British Racing Driver’s Club
In more recent years, Howden has organized a luncheon for New Zealand–based members of the prestigious British Racing Driver’s Club — along with invited guests. Occasionally visiting BRDC members have attended, most notably Damon Hill in 2013, here when his son was competing in the Toyota Racing Series. A visiting BRDC member this year was Robs Lamplough, the owner of the BRM P180 that features on the cover of — being the very car Howden raced in the 1972 Monaco Grand Prix. Robs has lived one of those Boys Own–type lives, revolving around motor racing and historic aircraft. The 74-year-old has been racing since the ’60s, and despite racing pretty much everything (in the world’s first ever F5000 event he drove the very Lotus Jim Clark had used to win the 1966 US Grand Prix — except the H16 BRM had been replaced by a 4.7-litre Ford V8) but insisted that he’d only ever been a “bit player.” The BRM wasn’t just here for show — Robs raced against the 5000s, and shows no sign of slowing down. A skilled aviator, he’s attended Warbirds over Wanaka many times, and after the Howden Ganley Festival at Hampton Downs, headed back to the South Island to catch up with his old mate Sir Tim Wallis, the power behind the biennial Wanaka show.
Another European contemporary of Howden’s to have made the trip to Hampton Downs was Teddy Pilette. The diminutive Belgian first raced here in 1971, when piloting the Mclaren M10B for Count Rudi van der Stratten — Team VDS. The Count was part of the Stella Artois brewing family, and a fan of Formula 5000. Teddy returned here in 1972, and again with Peter Gethin in 1974. That year, armed with Chevron B24s, Gethin became Tasman champion while his teammate — ‘Tidy Pilot’ — was European F5000 champion in 1973 and 1975. Despite all those years driving the Count’s red 5000s, and clearly being an enthusiast of New Zealand whites, Pilette claims to have never had a beer in his life.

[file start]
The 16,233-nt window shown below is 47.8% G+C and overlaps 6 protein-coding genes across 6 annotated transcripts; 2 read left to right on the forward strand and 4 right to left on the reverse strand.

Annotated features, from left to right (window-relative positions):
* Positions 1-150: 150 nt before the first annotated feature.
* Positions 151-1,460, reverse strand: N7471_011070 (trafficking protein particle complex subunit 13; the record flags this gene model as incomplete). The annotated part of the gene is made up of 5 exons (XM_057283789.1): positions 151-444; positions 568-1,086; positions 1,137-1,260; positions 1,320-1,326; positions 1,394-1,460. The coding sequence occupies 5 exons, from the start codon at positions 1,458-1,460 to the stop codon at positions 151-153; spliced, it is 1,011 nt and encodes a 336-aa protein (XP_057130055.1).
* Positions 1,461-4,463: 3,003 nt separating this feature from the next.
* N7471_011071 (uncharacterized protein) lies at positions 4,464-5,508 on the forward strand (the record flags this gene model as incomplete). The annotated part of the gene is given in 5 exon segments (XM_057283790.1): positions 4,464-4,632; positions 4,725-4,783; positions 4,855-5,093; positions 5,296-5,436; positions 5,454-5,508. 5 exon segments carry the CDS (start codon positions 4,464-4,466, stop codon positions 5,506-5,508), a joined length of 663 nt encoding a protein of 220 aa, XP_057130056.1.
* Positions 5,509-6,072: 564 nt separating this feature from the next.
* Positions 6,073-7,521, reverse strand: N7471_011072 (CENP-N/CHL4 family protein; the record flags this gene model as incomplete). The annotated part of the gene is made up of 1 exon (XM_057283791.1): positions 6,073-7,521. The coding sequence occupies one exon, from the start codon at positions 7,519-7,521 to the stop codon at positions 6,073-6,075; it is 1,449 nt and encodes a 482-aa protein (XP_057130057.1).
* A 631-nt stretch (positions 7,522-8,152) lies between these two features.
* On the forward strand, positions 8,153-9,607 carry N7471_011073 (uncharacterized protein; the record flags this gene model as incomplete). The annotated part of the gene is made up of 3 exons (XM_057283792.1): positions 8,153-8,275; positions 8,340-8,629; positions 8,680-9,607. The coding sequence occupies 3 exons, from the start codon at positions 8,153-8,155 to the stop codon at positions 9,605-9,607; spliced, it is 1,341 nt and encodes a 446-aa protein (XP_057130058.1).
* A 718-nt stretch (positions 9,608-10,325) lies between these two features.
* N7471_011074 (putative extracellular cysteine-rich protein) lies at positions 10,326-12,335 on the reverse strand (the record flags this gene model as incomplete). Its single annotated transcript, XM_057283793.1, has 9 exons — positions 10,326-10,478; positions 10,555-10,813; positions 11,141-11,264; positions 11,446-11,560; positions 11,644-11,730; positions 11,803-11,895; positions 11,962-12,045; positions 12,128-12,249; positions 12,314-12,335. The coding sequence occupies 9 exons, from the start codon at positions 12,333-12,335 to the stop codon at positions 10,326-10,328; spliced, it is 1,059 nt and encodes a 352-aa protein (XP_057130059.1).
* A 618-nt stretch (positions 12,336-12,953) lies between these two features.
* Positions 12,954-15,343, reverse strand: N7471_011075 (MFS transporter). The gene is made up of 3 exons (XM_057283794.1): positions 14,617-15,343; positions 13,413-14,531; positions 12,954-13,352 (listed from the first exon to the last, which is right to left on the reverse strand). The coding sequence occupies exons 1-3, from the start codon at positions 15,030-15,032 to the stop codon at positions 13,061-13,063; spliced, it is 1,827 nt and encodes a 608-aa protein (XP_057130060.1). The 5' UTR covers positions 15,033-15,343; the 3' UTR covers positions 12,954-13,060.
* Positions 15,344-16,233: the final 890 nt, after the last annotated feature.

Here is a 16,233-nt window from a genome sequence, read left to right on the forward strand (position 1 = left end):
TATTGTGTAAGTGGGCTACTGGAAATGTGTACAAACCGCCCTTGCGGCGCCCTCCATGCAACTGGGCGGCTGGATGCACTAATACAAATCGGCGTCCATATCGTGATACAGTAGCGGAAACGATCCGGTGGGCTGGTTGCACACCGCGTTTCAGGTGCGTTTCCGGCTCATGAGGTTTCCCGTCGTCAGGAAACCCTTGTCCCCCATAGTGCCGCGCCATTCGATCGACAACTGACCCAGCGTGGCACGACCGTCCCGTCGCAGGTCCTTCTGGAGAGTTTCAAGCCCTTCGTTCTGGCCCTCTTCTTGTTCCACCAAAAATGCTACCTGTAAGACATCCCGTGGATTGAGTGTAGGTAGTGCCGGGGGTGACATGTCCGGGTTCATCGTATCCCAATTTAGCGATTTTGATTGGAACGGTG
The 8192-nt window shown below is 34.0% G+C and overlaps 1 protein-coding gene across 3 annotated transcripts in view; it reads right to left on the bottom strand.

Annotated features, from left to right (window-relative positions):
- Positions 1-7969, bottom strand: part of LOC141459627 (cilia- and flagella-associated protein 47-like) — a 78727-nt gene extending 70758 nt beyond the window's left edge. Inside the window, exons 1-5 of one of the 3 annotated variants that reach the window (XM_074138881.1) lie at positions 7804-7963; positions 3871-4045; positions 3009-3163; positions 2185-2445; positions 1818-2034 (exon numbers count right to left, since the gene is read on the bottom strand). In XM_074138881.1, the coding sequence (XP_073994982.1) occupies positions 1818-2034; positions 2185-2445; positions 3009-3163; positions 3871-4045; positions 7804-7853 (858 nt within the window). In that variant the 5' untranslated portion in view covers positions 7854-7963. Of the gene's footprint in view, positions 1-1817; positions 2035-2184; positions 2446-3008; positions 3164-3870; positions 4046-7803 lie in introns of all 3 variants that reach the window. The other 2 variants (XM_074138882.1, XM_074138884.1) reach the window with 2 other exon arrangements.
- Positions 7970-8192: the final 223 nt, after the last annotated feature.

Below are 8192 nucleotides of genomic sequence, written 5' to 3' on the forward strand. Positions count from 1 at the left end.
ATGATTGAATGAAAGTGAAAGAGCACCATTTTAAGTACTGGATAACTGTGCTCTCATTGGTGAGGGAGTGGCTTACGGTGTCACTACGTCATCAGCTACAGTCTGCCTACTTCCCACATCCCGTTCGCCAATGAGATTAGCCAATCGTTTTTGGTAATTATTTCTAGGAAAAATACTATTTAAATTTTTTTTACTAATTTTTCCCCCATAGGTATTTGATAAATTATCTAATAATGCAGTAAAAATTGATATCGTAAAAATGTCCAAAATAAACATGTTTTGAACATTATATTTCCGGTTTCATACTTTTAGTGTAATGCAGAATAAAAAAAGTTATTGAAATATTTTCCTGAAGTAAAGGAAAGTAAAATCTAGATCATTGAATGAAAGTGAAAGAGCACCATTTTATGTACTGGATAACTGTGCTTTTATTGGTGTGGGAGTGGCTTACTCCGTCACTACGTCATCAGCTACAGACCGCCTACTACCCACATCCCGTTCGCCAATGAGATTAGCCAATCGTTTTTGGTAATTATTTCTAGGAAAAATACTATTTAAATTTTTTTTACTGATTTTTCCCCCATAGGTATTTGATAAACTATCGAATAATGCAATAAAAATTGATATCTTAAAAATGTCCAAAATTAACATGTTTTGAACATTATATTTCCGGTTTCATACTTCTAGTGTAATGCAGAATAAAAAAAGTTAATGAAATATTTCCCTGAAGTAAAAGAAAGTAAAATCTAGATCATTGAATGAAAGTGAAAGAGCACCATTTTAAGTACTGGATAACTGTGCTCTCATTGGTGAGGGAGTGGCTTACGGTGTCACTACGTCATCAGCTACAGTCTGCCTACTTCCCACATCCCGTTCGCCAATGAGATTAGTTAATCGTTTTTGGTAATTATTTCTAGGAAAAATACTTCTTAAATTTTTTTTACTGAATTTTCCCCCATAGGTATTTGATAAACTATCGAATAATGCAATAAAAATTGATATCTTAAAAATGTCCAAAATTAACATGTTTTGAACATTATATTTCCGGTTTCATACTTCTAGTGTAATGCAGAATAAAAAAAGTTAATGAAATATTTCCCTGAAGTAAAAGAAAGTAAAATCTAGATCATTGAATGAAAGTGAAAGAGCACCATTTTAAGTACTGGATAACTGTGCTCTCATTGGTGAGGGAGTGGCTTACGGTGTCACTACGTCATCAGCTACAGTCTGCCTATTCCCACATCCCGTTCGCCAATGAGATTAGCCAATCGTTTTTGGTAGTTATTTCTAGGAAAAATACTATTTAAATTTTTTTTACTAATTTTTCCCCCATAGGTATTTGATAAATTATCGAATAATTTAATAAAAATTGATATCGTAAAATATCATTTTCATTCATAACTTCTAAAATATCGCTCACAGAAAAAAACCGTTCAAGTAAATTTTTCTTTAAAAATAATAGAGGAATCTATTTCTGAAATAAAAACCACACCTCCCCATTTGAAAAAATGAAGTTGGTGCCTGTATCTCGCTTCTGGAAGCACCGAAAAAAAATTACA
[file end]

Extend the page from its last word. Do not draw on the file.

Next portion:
The BRDC lunch is a smaller version of the type of reunion of old drivers, mechanics, fans and friends that Garry Pedersen had envisaged when he and Brian Lawrence devised the Friends and Legends evening. A former NZ Sports Car Champion and top F5000 driver, Pedersen had long wanted a chance to get his old buddies together, other than a funeral being the cause. Garry is an arch-enthusiast and, ably supported by BL, took the financial risk of organizing the venue and hoping the support would come. It did, and I was delighted to be the MC for what is hoped to be a regular happening.
People came from far and wide, including Leo Leonard from Timaru, 1974–’75 Formula Ford champion Grant Walker and Jim Richards from Victoria, and Jimmy Stone from Queensland. It was an absolute who’s who of New Zealand motor racing, with over 200 people in attendance.
I bumbled about the room, microphone in hand, moving from table to table with the intent of chatting briefly to various famous names. With one exception, I’d met all of my ‘victims’ before, but the odd man out was former Mini and then Coca Cola–sponsored HB Viva driver, Alan Boyle. Typical of the New Zealand racing driver he was pleasant, modest, and somewhat surprised that his deeds from over four decades ago are still so warmly recalled.
Eoin’s Last Wish
The BRDC lunch provided an opportunity for mostly openwheeler drivers, and enthusiasts, of years past to get together. There is a rule that Howden imposes which requires all present to stand for one minute and tell a story. Historically the order has been ‘reverse alphabetical’ — meaning we started with (Eoin) Young and finished with (Chris) Amon. It was a poignant reminder when the ‘one minutes’ started that our old mate ESY was absent, but to prove there is life after death, the Eoin stories flowed.
Over the weekend of the Skope Classic at Ruapuna, Eoin’s ashes were spread by his wife Sandra and grandson Alfie, in accordance with Eoin’s wishes — ‘a bit of me in front of the Bruce Stand and a bit of me in front of the Denny Stand.’
In early January, the winner of the 1972 Monaco Grand Prix passed away — Jean-pierre Beltoise was 77. Of all the drivers who won but a single world championship Grand Prix, his